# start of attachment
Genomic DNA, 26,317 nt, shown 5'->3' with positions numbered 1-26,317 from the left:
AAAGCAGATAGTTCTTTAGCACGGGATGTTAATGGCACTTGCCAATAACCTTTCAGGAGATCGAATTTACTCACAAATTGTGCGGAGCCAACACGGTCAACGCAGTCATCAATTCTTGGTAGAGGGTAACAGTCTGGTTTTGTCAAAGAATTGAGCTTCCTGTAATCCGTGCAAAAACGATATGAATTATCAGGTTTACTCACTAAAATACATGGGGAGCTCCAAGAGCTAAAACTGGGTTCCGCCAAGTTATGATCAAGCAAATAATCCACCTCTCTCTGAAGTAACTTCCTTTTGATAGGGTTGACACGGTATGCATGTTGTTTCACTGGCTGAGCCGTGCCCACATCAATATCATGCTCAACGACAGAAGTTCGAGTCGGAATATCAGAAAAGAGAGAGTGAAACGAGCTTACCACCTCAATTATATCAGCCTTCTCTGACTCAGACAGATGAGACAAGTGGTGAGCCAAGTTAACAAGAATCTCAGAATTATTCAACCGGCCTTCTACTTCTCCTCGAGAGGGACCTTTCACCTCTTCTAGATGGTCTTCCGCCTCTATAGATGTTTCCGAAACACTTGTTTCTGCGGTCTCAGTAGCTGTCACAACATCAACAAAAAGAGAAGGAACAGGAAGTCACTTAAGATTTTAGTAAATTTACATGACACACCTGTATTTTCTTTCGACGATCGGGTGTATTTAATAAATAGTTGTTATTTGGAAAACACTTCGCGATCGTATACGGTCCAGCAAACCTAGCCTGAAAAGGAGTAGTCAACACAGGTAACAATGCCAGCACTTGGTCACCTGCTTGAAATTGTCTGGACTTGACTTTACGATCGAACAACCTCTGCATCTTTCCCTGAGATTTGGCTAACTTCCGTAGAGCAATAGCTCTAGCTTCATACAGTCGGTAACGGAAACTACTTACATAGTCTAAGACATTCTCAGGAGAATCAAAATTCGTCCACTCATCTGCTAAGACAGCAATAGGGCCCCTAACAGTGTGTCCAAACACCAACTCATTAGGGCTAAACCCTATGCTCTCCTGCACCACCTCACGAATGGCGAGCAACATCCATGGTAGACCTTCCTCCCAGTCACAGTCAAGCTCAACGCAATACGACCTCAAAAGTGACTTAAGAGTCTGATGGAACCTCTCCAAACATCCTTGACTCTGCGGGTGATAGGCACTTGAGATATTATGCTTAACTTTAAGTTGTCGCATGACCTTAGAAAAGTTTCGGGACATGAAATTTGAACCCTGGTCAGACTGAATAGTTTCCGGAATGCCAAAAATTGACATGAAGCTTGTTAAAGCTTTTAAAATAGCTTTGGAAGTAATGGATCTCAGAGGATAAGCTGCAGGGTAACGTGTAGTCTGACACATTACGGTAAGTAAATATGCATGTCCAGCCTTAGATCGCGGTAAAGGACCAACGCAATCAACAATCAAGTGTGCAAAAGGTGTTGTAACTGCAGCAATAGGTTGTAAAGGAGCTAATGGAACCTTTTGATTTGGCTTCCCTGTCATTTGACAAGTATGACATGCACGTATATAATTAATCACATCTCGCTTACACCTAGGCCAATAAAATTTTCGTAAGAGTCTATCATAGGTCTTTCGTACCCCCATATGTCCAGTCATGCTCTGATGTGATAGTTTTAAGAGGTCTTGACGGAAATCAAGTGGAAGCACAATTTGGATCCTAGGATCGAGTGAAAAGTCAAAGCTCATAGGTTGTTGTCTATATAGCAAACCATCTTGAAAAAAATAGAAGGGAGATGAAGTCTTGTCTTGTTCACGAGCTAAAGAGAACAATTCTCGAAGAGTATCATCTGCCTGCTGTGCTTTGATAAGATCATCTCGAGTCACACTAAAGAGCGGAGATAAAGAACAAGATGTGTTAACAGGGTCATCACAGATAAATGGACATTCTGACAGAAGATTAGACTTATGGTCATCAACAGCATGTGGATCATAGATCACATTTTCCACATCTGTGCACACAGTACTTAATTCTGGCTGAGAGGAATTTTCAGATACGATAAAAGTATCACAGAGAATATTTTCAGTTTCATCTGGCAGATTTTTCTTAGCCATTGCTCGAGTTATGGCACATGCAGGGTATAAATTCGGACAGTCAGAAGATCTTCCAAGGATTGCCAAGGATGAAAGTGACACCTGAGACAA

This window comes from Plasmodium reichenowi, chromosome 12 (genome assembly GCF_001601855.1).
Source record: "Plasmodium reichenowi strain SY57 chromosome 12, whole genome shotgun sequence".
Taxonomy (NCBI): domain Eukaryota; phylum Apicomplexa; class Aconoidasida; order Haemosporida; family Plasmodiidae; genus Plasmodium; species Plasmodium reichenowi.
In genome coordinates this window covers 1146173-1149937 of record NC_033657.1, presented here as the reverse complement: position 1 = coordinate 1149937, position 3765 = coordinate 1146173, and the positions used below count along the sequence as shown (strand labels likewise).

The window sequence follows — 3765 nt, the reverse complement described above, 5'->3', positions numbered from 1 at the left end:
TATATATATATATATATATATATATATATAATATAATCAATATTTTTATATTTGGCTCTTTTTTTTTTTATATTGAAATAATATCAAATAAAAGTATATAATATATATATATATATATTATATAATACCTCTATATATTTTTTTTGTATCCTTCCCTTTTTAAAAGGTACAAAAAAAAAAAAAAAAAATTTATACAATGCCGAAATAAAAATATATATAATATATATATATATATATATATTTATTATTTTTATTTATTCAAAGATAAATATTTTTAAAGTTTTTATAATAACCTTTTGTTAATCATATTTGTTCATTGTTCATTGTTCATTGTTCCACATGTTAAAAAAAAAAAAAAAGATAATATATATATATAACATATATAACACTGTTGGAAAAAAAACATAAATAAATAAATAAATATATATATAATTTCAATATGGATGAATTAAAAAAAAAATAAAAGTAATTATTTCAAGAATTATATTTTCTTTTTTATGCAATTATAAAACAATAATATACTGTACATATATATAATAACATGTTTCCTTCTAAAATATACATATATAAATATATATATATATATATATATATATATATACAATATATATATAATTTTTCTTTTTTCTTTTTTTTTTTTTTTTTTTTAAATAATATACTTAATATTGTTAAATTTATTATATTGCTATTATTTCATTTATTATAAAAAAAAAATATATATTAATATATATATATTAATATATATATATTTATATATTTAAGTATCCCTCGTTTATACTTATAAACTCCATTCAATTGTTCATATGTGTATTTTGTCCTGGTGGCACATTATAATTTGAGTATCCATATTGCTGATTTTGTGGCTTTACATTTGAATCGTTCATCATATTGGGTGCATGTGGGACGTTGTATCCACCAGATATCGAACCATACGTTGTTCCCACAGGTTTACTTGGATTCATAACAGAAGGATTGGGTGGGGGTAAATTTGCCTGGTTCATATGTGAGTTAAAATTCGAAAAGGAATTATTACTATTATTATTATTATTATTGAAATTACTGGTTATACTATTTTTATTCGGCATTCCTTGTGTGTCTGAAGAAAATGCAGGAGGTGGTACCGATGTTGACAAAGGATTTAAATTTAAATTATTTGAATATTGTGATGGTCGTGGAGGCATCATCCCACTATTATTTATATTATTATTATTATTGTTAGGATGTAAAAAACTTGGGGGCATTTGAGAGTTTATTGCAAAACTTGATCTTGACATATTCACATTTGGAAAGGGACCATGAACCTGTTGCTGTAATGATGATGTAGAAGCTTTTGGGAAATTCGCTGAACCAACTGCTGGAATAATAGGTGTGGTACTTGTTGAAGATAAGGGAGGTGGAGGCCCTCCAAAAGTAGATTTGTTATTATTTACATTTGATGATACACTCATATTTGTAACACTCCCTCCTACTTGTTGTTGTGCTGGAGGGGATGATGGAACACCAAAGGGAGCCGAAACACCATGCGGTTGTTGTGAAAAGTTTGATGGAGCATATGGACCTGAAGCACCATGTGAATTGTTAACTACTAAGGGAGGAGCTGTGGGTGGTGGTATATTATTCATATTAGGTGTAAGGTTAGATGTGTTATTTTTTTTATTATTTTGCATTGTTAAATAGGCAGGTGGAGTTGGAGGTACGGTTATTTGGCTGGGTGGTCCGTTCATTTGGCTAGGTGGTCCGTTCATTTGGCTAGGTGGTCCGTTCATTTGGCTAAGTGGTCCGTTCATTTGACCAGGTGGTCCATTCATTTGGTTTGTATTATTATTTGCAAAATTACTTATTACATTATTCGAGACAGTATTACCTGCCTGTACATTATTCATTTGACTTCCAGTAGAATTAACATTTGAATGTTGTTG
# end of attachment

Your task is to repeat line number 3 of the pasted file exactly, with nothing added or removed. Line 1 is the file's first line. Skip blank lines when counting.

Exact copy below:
This window comes from Plasmodium reichenowi, chromosome 12 (genome assembly GCF_001601855.1).